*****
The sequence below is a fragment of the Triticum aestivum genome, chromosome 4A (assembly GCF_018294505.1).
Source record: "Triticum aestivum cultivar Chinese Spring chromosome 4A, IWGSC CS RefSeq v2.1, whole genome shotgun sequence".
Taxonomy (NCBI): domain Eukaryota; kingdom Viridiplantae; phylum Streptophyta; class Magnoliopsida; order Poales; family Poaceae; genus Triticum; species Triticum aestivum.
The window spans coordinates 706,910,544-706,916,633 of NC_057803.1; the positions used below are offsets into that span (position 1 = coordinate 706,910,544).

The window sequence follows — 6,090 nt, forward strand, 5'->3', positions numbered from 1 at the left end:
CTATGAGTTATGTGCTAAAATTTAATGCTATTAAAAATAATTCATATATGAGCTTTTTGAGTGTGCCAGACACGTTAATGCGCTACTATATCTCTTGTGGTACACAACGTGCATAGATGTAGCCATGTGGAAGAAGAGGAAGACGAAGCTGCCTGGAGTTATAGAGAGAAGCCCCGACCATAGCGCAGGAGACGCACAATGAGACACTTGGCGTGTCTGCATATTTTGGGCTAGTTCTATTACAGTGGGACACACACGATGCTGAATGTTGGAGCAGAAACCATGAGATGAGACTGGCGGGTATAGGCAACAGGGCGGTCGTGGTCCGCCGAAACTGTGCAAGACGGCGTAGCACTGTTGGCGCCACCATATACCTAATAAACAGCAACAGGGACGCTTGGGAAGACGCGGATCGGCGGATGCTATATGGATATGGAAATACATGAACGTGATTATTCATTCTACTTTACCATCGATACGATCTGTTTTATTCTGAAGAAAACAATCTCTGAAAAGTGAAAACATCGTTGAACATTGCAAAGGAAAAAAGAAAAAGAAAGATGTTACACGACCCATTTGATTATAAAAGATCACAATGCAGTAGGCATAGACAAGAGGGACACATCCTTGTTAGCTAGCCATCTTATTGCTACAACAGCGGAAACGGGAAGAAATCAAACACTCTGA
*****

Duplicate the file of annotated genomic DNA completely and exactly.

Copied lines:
The sequence below is a fragment of the Triticum aestivum genome, chromosome 4A (assembly GCF_018294505.1).
Source record: "Triticum aestivum cultivar Chinese Spring chromosome 4A, IWGSC CS RefSeq v2.1, whole genome shotgun sequence".
Taxonomy (NCBI): domain Eukaryota; kingdom Viridiplantae; phylum Streptophyta; class Magnoliopsida; order Poales; family Poaceae; genus Triticum; species Triticum aestivum.
The window spans coordinates 706,910,544-706,916,633 of NC_057803.1; the positions used below are offsets into that span (position 1 = coordinate 706,910,544).

The window sequence follows — 6,090 nt, forward strand, 5'->3', positions numbered from 1 at the left end:
CTATGAGTTATGTGCTAAAATTTAATGCTATTAAAAATAATTCATATATGAGCTTTTTGAGTGTGCCAGACACGTTAATGCGCTACTATATCTCTTGTGGTACACAACGTGCATAGATGTAGCCATGTGGAAGAAGAGGAAGACGAAGCTGCCTGGAGTTATAGAGAGAAGCCCCGACCATAGCGCAGGAGACGCACAATGAGACACTTGGCGTGTCTGCATATTTTGGGCTAGTTCTATTACAGTGGGACACACACGATGCTGAATGTTGGAGCAGAAACCATGAGATGAGACTGGCGGGTATAGGCAACAGGGCGGTCGTGGTCCGCCGAAACTGTGCAAGACGGCGTAGCACTGTTGGCGCCACCATATACCTAATAAACAGCAACAGGGACGCTTGGGAAGACGCGGATCGGCGGATGCTATATGGATATGGAAATACATGAACGTGATTATTCATTCTACTTTACCATCGATACGATCTGTTTTATTCTGAAGAAAACAATCTCTGAAAAGTGAAAACATCGTTGAACATTGCAAAGGAAAAAAGAAAAAGAAAGATGTTACACGACCCATTTGATTATAAAAGATCACAATGCAGTAGGCATAGACAAGAGGGACACATCCTTGTTAGCTAGCCATCTTATTGCTACAACAGCGGAAACGGGAAGAAATCAAACACTCTGA